What Exactly Makes Up Dust? -- Dust Containment / Infection Control

Posted by Mark Farnsworth on May 20 2014 03:48 PM

Our first few blog posts will be dedicated to the exciting world of dust, why dust can be dangerous and the 'art' of containment. These are the basics, the foundation, of infection and dust control.

aspergillusEarlier this month I posted about the how dust becomes infected and why it can be dangerous when this happens. Clearly infected dust is a health hazard in healthcare facilities. Some of the other components of dust just have a high 'yuck" factor but all these elements are known as Bioaerosols. Here are some of the components (bioaerosols) in dust. 

  1. 1.  Dead skin cells -- They make up less of the dust than you might think.
    2.  Live dust mites, dead dust mites and dried dust mite feces. ---- Yuck and double yuck.
    3.  Clothing fibers and lint
    4.  Streptococci, Diptheria, Turberculosis, other bacterium
    5.  Mold spores -- Aspergillus being the deadliest and most documented.
    6.  Pollen and plant particles
    7.  Lead particles
    8.  Flame retardants
    9.  Paint particles
    10. Dead bugs parts -- More yuck.
    11. Rodent feces - Big time yuck.
    12. Asbestos and arsenic
    13. Construction debris
    14. Pesticide residue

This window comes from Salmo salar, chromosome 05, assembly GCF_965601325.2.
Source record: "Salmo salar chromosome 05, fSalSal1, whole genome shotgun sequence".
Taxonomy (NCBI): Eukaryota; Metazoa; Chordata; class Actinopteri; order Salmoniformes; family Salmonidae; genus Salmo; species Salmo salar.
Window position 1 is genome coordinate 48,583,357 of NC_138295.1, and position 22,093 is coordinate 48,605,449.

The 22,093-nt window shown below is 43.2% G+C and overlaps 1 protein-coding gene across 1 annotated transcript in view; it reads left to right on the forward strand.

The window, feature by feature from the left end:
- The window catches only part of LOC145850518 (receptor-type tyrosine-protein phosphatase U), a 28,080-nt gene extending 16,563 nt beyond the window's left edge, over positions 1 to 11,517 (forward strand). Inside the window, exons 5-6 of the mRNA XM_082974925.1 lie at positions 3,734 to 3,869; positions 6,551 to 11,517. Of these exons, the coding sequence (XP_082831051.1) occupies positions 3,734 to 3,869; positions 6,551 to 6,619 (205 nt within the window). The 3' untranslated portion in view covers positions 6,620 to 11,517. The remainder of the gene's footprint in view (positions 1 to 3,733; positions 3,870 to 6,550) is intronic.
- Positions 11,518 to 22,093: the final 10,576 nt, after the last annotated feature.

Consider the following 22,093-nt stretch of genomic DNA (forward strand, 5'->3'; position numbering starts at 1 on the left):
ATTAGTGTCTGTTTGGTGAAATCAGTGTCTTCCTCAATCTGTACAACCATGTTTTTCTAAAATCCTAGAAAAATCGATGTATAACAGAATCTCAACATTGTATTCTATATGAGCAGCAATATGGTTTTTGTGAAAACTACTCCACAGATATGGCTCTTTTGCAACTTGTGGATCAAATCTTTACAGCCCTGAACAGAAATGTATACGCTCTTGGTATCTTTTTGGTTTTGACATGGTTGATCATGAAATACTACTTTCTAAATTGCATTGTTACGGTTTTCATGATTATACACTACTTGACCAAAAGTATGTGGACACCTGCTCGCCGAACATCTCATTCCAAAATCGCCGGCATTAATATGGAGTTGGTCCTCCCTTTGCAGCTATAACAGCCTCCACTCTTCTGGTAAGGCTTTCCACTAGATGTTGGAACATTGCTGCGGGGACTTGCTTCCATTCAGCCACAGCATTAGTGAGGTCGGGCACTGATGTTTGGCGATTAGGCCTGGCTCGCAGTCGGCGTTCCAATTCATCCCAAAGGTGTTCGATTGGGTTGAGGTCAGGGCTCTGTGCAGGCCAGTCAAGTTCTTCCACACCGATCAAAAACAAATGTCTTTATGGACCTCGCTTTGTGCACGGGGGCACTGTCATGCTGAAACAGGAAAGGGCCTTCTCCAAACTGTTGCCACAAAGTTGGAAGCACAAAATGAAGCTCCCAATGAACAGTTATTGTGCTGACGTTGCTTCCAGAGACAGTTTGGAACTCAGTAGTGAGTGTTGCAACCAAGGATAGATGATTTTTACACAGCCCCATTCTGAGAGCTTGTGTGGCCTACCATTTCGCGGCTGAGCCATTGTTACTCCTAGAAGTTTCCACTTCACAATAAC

15. And more...dust is a collection of all of these and many more elements.

Outside of allergens like pollen, dust mites, etc. most of these do not pose a major danger in your home if you are a healthy person. In a hospital setting however, bacteria and mold spores that infect other dust particles can be deadly for those patients who are immunocompromised (an impaired immune system cause by illness, disease and treatment) and cause hospital acquired infections.

In a hospital, this would include those receiving cancer treatments, HIV or Aids treatment, solid organ transplants, stem-cell transplantation, congential immune deficiency, chronic inflammatory conditions, neurological patients and others. For these patients dust containment as an infection control practice is critical to their well-being.

Our next post will discuss the basics of filtration, the HEPA standard and what it means. 

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